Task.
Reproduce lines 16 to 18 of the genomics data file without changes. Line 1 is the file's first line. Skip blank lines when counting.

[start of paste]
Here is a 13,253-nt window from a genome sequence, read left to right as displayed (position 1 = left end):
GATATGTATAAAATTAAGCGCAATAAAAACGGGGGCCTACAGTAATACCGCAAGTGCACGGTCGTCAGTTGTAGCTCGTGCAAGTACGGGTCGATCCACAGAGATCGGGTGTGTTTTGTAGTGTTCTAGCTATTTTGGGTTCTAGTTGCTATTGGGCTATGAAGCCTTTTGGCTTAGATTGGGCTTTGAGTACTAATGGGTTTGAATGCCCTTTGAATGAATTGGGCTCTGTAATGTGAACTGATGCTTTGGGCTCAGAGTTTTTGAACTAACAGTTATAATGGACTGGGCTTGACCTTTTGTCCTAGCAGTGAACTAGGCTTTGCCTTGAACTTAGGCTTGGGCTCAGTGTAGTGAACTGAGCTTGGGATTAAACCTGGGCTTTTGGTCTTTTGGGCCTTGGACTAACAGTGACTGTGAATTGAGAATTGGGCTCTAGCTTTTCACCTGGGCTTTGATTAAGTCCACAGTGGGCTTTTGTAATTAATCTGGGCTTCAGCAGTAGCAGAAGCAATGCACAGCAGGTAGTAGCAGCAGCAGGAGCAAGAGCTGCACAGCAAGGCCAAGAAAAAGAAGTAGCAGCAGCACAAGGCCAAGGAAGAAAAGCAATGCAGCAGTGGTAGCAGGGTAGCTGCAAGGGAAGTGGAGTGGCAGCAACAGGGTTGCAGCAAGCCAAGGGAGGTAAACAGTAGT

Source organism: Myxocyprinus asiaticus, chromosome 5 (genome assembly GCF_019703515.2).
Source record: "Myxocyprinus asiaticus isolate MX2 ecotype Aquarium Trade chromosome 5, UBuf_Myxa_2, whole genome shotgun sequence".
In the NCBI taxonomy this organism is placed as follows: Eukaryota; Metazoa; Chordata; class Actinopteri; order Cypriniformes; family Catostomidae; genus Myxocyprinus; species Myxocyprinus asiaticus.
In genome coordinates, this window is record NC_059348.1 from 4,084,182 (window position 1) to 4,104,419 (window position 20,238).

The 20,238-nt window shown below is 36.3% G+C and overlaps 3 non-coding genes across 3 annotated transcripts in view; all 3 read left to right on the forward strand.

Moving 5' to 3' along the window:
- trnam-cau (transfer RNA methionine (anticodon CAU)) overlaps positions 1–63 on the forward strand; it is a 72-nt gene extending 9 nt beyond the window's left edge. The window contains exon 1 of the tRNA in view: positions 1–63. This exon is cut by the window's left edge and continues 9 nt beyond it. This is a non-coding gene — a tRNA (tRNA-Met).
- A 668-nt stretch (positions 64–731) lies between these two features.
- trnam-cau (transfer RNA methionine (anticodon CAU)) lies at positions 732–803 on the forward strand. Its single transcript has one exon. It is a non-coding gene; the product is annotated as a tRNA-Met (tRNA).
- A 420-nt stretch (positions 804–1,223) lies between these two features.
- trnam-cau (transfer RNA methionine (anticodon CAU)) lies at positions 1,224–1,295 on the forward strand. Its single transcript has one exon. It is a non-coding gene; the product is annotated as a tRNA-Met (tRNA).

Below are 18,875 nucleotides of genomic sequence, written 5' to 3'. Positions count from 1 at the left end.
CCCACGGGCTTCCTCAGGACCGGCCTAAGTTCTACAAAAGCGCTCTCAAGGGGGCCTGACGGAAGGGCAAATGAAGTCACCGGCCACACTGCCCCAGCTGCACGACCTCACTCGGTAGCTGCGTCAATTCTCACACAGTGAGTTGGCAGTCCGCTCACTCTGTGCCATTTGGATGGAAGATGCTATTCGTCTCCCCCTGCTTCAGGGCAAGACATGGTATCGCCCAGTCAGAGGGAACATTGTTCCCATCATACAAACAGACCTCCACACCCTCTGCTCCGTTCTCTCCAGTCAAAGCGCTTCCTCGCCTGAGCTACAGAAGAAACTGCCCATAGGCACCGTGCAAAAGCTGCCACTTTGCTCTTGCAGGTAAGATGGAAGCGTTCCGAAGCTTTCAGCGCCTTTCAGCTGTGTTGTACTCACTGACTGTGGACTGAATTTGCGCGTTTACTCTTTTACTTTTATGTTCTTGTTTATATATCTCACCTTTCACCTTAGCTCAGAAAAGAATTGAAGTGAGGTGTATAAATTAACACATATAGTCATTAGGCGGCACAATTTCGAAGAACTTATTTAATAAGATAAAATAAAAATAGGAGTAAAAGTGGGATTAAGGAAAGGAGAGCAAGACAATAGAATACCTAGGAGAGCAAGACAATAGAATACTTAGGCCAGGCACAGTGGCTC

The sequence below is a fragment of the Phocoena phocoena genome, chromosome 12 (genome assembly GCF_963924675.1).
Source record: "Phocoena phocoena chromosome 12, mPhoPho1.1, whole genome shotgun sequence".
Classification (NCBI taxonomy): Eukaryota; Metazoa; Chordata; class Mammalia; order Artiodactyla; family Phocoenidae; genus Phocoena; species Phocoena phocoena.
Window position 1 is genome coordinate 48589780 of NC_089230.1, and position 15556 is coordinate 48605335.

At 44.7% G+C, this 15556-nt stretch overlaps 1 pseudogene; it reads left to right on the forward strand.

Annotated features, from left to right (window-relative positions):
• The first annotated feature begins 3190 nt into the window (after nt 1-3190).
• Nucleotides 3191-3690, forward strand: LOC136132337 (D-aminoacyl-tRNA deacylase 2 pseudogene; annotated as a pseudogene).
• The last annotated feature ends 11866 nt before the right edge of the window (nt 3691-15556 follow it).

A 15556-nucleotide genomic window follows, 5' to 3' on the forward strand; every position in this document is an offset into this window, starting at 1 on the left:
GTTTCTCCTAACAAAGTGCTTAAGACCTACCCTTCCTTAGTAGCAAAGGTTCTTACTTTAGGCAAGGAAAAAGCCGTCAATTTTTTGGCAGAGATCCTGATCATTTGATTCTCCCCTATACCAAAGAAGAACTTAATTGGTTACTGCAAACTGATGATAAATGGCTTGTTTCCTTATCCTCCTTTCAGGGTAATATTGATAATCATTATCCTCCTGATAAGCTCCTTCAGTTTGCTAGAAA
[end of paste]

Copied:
The sequence below is a fragment of the Phocoena phocoena genome, chromosome 12 (genome assembly GCF_963924675.1).
Source record: "Phocoena phocoena chromosome 12, mPhoPho1.1, whole genome shotgun sequence".
Classification (NCBI taxonomy): Eukaryota; Metazoa; Chordata; class Mammalia; order Artiodactyla; family Phocoenidae; genus Phocoena; species Phocoena phocoena.